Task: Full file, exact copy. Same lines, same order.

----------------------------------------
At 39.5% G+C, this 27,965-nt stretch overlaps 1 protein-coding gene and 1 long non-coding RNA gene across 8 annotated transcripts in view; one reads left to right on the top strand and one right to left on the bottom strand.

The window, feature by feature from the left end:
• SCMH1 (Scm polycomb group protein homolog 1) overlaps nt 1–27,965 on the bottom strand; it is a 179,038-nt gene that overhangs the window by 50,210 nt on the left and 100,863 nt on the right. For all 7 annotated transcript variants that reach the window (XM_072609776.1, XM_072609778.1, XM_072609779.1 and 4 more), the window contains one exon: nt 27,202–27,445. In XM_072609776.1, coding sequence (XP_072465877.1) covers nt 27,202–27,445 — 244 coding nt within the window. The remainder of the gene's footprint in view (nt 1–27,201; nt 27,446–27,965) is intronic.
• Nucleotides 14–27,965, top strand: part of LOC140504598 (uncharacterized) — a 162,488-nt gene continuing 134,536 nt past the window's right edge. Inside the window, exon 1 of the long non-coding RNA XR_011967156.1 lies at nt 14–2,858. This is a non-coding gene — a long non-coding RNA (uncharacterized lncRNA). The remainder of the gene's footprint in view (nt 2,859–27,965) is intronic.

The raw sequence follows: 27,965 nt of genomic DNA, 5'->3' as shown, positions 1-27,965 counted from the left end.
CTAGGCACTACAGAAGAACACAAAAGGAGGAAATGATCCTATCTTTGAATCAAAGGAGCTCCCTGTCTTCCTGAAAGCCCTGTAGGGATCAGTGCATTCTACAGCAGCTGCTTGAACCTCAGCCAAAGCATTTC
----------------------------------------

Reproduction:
At 39.5% G+C, this 27,965-nt stretch overlaps 1 protein-coding gene and 1 long non-coding RNA gene across 8 annotated transcripts in view; one reads left to right on the top strand and one right to left on the bottom strand.

The window, feature by feature from the left end:
• SCMH1 (Scm polycomb group protein homolog 1) overlaps nt 1–27,965 on the bottom strand; it is a 179,038-nt gene that overhangs the window by 50,210 nt on the left and 100,863 nt on the right. For all 7 annotated transcript variants that reach the window (XM_072609776.1, XM_072609778.1, XM_072609779.1 and 4 more), the window contains one exon: nt 27,202–27,445. In XM_072609776.1, coding sequence (XP_072465877.1) covers nt 27,202–27,445 — 244 coding nt within the window. The remainder of the gene's footprint in view (nt 1–27,201; nt 27,446–27,965) is intronic.
• Nucleotides 14–27,965, top strand: part of LOC140504598 (uncharacterized) — a 162,488-nt gene continuing 134,536 nt past the window's right edge. Inside the window, exon 1 of the long non-coding RNA XR_011967156.1 lies at nt 14–2,858. This is a non-coding gene — a long non-coding RNA (uncharacterized lncRNA). The remainder of the gene's footprint in view (nt 2,859–27,965) is intronic.

The raw sequence follows: 27,965 nt of genomic DNA, 5'->3' as shown, positions 1-27,965 counted from the left end.
CTAGGCACTACAGAAGAACACAAAAGGAGGAAATGATCCTATCTTTGAATCAAAGGAGCTCCCTGTCTTCCTGAAAGCCCTGTAGGGATCAGTGCATTCTACAGCAGCTGCTTGAACCTCAGCCAAAGCATTTC